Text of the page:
[1] I regret not having particular passages from the book to reference here.

Love is a Mix Tape by Rob Sheffield

November 14th, 2007

A couple weeks ago I finished Rolling Stone writer Rob Sheffield’s Love is a Mix Tape: Life and Loss, One Song at a Time (wikiepdia). The premise is Rob’s life, especially the part concerning his now-late wife, Renee, framed in terms of mixtapes.

I like mixtapes [1] and I like indie rock. That’s why I was interested. I read a few pages in a bookstore and liked the style and picked it up.

Each chapter of the book is titled after and features the track-listing of a mixtape Rob has (usually that he’s made, but some that others made for him) and the mixtape works itself into the chapter somehow. There’s a great story of father-son time early on in which Rob and his dad spend an afternoon making a 90 minute version of “Hey Jude” by simply looping the “na na na” section (pause on the tape player, move the needle back).

It has some great writing about music in the early chapters and throughout, much of it about early 90s indie rock.

But the story quickly gets to Renee, another rabid music fan and the woman that Rob ends up marrying and eventually, watches die. Dealing with her death is, as you might expect, a big part of this book. Most of the rest of the book is dealing with her death, with mix tapes at hand. It’s a pretty emotional and sentimental book.

I didn’t really know this part of the story when I picked up the book and while I liked the book, I was expecting a much more light-hearted book.

One complaint of mine is that the turning point, the climax of the story, I suppose, seems almost silly. I mean, it involves a little person and a sombrero. It feels like a bit of let down and the denouement comes very quickly after that. On the one hand, it’s the guy’s life, so how else is he supposed to write about it; on the other hand, he chose to tell this story including this climax.

Still it was a fast, enjoyable and affecting[2] read.

[1] One word, despite what Firefox’s spell checker and Rob Sheffield seem to think–in my book at least.

[2] I’m usually okay with grammar. I know the difference between will and shall and when to use each, the difference between which and that, but effect/ affect is one that I don’t have a grasp on. Anyone?

The Art of the Band T Shirt

August 27th, 2007

I got The Art of the Band T Shirt by Amber Easby and Henry Oliver the other day after seeing something about it on largeheartedboy.

It’s sort of a mini coffee table book: small in size but lots of photos and not a lot of text. There’s a pretty interesting history of the t-shirt and particularly of the band t-shirt in the beginning and then there’s a lot of shirts, sub-divided into very broad categories. Each shirt has a short caption or explanation and some shirts have longer stories associated with them.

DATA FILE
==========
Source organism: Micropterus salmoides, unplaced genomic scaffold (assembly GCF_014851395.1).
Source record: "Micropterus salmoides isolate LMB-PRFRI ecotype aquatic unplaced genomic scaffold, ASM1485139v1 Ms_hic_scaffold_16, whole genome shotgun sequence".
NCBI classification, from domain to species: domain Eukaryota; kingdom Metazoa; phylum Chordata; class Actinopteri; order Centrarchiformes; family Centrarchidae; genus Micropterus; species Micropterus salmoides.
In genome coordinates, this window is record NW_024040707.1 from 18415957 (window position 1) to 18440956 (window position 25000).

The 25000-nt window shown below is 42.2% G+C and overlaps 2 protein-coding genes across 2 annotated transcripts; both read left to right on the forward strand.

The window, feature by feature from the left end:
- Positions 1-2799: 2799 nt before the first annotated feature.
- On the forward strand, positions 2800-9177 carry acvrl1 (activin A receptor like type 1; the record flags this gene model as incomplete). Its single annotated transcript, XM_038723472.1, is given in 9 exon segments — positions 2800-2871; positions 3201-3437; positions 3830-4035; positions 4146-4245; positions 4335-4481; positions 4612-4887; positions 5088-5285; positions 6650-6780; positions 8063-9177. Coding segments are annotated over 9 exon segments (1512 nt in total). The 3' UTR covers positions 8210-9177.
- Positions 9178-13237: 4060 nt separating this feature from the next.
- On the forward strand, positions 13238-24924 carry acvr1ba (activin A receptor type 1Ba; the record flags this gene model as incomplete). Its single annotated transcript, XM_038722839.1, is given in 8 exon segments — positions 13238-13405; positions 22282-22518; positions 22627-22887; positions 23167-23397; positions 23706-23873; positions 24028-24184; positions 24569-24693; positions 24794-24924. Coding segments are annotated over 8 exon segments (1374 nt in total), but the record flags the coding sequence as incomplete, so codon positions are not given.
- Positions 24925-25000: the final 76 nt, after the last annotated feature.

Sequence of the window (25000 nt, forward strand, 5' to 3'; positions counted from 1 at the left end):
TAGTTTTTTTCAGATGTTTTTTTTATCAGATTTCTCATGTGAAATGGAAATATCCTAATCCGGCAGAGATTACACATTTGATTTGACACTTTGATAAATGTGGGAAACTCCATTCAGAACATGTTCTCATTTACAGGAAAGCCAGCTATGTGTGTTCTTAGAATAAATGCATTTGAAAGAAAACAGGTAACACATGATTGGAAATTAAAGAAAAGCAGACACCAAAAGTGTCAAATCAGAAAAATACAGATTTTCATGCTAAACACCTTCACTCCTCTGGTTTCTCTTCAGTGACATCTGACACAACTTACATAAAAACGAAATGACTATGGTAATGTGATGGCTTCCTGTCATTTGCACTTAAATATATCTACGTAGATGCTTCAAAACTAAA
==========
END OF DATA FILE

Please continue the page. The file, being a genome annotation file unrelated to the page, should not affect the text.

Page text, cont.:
The book is visually interesting and well laid out. It’s a quick read and some of the stories, particularly the one behind the This is Not a Fugazi Shirt shirt. In the end, though, while I found it interesting to glance through, it isn’t really a must-buy for me because of a few reasons: 1) there are some bands I care about in the book, but the majority of the shirts are for bands I simply don’t care about: some ’70s, ’80s and ’90s bands, hard rock or metal bands, etc. 2) Some of the captions come close to saying things like “well obviously this shirt is great” where I didn’t see anything good about that particular shirt at all. I guess what that comes down to is a difference in taste between the authors and myself.

It is available from Amazon.

Klosterman’s Killing Yourself to Live, review

July 24th, 2007

I made reference a while ago about reading Killing Yourself to Live: 85% of a True Story by Chuck Klosterman. I finished it a few weeks ago.

Chuck Klosterman is one of those incredibly sarcastic and self-aware pop culture writers. This doesn’t always turn out well.

The basic premise is that Chuck, a writer for Spin at the time, rents a Ford Taurus to drive across the country to see and write a piece about the places rock stars (or rock-related fires) died: Duane Allman (plane crash site), Lynard Skynard (plane crash), the Stations fire, Buddy Holly (plane crash), Jeff Buckley (drowning), Kurt Cobain (shotgun), etc. That’s all quite morbid. But the book is also largely about Klosterman dealing with his fractured relationships with three girls he’s in various stages with. Klosterman ties all these together in an interesting and funny story.

In the end, I felt like this is what Perfect from Now On: How Indie Rock Saved My Life (my review here) was trying to be: scattered thoughts in a way that the reader can (and wants to) still follow, clever asides, interesting writing about music but also really about something else as well. Now, if instead of talking about the merits of the KISS solo albums, Klosterman was talking about the long term impact of the Archers of Loaf, Pedro the Lion, or Sufjan Stevens, I’d like this book even more.

It was a quick, light and fun read. It was never a chore to read, so count that in its favor. This book isn’t the sort that will make you a better person or win you points for name-dropping at a party (well, depends on the party, I suppose), but it’s definitely a lot better than watching another rerun of Family Guy or whatever (not that I don’t enjoy an episode of said show here and there).

Killing Yourself to Live is available at Amazon.